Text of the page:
But because of my shoe fetish and the fact that I still want to hunt stupid stuff, I wanted another mountaineering style boot because I like hunting that crap in Hells Canyon, but don’t like the Zamberlans too much for that terrain. Again, I went to Sierra Trading Post’s website and found some boots from an Italian brand I’d never heard of, but that looked good. Then I did a bunch more research on other brands I knew that had good reputations for mountaineering boots, such as Lowa and La Sportiva. After reading reviews (both from consumers and trade magazines) and comparing prices I decided to take a shot on the AKU Montagnard Gore-Tex® Mountaineering Boots boots from Sierra Trading Post. Again, with the discount I got these for around $220 (retail listed at $530, which is nuts).

AKU Montagnard Gore-Tex® Mountaineering Boots – Waterproof, Insulated
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AKU Montagnard on their first outing
Narrow Vibram soles
Narrow Vibram soles

I’ve only worn them once, but was very happy with the stiffness. Traction was excellent, and after 3 hours my feet were happy, with no hot spots. Not bad for a super-stiff boot on the first outing. The only negative, so far, is that I wish they were higher (they’re listed at 8″; an inch actually makes a big difference). The sole is nice and narrow, and there’s no sharp heel step which helps prevent the heel from catching on rocks and turning you into a scree waterfall. Amazingly, too, they’re very lightweight for how stiff and robust they are. Time will tell if they become my go-to boot.

I ordered the two new boots I have from a website without seeing them or trying them on. I consider myself very lucky that they seem not just fine but actually very good, from fit (most important) to quality. I would much prefer to try things on before buying them, but this is the way of the world nowadays, especially for rural folks, and you can always ship stuff back (often for free) if it doesn’t work out.

So there’s way more than anyone needs about my personal preferences for what I think the characteristics are for the best chukar hunting boot. I hope some of the information is useful to somebody. I’d love to hear from others about their favorite boots.

 

20 Replies to “These Boots Were Made For Chukar Hunting”

  1. Just started following your blog this week. Love your videos, really enjoy the fine dog work. our appreciation of the outdoors and what it has to offer is very evident in your writing. Thanks for sharing!

  2. I like your taste in boots. Rocky made a good chukar boot for one year. I am currently rotating the Danner Mountain Assault boot with a quality European alpine boot made by Dachstein. Both are solid.
    What do you recommend for road hunting and ground-swatting birds out of a jeep?

    1. I’ll have to check out the Dachsteins. Danners don’t fit my feet, which look like a slice of pecan pie (toes are crust). My favorite road-sluicing footwear are probably my Rainbow Sandals Classic flip-flops (early season). Later it’s the faux-sheep 3/4 slipper from L.L. Bean. Kinda squishy. 🙂

  3. Just watched your video from when you sprained your ankle, it hurt watching it.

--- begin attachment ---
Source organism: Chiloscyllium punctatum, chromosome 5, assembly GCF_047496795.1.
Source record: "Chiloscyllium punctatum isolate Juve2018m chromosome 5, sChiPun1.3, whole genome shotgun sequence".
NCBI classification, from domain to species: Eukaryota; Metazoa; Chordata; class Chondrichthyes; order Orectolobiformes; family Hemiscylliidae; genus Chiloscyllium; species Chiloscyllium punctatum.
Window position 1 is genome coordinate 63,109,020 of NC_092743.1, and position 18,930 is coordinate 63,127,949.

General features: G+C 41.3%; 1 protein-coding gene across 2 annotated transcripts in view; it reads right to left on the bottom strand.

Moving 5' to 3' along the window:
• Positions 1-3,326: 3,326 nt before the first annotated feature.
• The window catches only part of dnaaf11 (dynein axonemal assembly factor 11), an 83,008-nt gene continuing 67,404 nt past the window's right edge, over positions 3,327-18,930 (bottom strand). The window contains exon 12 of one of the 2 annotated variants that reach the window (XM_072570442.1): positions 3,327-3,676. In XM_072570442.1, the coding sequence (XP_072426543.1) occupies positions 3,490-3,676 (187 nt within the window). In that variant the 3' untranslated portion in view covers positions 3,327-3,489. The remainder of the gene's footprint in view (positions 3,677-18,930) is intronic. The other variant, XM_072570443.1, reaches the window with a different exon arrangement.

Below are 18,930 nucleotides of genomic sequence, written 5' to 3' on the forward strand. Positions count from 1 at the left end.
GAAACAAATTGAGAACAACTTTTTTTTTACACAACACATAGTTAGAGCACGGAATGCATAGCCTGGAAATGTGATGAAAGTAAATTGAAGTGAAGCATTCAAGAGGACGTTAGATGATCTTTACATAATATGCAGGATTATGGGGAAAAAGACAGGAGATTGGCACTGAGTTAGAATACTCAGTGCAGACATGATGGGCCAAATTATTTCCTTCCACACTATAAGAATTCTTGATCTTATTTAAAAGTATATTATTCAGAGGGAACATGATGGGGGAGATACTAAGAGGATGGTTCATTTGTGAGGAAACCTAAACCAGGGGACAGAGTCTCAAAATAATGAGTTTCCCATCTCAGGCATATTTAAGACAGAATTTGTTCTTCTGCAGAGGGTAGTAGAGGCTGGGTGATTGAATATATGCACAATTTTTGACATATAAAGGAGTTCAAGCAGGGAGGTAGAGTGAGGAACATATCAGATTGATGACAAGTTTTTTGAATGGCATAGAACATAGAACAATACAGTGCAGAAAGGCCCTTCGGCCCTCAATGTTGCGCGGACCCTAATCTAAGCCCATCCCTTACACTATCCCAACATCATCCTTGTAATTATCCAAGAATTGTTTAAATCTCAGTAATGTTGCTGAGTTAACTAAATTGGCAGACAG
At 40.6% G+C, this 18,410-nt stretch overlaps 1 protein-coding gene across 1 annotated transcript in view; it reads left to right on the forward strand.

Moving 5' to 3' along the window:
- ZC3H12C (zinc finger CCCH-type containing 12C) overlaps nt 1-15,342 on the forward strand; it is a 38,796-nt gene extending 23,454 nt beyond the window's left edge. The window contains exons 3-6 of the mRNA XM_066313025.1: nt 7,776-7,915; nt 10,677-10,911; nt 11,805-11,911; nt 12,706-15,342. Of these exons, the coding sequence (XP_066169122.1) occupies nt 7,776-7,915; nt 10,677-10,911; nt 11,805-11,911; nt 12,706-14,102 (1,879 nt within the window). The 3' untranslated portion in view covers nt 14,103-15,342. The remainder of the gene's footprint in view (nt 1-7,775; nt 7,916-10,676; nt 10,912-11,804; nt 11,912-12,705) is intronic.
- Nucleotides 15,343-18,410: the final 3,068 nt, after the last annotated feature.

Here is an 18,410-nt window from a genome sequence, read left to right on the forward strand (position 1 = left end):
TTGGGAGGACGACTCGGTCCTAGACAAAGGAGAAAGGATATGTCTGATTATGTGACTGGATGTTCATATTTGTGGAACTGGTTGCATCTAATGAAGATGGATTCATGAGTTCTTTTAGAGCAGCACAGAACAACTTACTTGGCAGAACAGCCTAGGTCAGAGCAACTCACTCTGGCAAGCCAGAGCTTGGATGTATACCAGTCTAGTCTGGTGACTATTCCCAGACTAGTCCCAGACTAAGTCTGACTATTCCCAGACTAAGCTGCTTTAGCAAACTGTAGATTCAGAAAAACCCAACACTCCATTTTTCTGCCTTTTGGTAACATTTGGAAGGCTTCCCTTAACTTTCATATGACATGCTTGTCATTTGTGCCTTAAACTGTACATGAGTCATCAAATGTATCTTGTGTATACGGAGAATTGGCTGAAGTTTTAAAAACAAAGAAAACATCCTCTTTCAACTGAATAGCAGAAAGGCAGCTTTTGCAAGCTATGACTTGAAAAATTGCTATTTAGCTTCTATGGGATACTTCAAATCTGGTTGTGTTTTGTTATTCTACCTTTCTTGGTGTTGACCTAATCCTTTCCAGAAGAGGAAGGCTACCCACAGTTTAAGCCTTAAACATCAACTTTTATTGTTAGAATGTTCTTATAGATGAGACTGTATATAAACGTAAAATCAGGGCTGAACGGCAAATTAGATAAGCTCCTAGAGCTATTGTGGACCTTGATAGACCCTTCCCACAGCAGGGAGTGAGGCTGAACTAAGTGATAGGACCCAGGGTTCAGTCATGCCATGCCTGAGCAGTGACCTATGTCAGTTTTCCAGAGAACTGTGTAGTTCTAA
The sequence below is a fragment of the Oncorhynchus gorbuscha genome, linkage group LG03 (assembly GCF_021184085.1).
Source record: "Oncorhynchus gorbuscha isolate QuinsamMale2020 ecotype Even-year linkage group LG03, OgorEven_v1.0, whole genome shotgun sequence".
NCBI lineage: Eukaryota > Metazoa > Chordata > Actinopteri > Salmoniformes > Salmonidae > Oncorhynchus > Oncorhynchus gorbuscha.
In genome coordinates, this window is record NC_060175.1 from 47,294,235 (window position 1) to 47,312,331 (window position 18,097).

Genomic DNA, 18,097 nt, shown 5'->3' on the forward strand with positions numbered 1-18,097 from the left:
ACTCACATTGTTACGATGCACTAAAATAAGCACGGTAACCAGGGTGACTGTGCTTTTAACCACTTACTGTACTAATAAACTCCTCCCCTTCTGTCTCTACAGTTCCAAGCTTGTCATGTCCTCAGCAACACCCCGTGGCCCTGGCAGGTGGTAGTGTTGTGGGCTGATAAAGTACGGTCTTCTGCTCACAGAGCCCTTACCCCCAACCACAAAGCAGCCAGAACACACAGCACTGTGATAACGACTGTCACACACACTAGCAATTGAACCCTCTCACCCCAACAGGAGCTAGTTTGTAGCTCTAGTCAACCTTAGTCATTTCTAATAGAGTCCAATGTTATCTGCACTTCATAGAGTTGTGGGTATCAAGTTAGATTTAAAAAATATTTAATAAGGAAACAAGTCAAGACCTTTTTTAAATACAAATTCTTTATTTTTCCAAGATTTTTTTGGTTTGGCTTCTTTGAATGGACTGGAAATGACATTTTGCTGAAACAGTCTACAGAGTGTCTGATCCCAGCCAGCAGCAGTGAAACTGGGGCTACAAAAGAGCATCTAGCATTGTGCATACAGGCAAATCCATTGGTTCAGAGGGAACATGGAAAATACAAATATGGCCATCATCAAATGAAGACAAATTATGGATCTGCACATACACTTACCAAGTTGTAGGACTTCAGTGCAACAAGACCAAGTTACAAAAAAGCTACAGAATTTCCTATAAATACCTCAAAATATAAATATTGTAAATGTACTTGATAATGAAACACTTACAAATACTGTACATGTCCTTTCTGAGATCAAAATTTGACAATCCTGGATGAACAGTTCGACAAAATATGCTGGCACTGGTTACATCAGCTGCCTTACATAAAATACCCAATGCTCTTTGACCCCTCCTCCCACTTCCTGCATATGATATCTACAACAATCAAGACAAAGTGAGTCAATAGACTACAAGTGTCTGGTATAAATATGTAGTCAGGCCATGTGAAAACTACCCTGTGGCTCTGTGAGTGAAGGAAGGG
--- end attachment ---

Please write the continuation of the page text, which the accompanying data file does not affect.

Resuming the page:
Maybe you should do something on “SPOT” locator.

    More on boots later.

    Kent

  4. Bob, your description of chukar hunting boots are spot on! The German boot makers use a wider last than the Italian boot makers for better fit if your feet are wide. A friend showed up for a chukar hunt in a pair of Rocky boot some time ago and nearly ended the day lame. They became chew toys for the dogs. Sorry Hanson, but Rocky boots don’t belong on chukar terrain. Stiff soles that grip, uppers that don’t flex and seams in the back of the boot.

    1. I had some Meindl boots that were amazing, but since I wanted to use them for bow hunting elk I had to return them: they emitted an ear-piercing squeak with every step. It was hilarious (after the fact).

    2. Ron. Re-read my post before being that guy online who wants to call others out.
      Rocky made one mountain-style boot, for one season, that I sold to sporting good stores I work with. Definitely the only style I would ever use chukar hunting. Let me know if you want me to email you a photo of them.

      1. Jay,
        I’m so sorry for being that guy. Please accept my apology. Can you email me info on the Rocky mountian-style boot? ronblackburn@verizon.net is my email. The Dachstein boots and the Danner Mountain Assault boot are well known and I’m familiar with both. Ron

  5. I’ve been using two different style boots. My Alico’s that are a classic styled leather mountaineering boot. These are a little to low for my taste, but they are stiff and work pretty good. My favorite pair are my logger style boots that I wear for brush fires at work. They are a pair of Drew’s, with an 8″ top and a stiff sole. Not as stiff as my mountaineering boots, but good non the less. I crawl over boulder fields all day long while hunting out here in the Mojave. My next pair are going to be a custom made pair of Nicks logger style boots. Expensive, yes, but a good value, definitely. I’d skimp on a lot of other gear before I’d ever skimp on my boots.

  6. Bob:

    Thanks for your boot info.

    I have for 15 years or more used Custom Made Russell Boots for my upland hunting. Decided to try something different.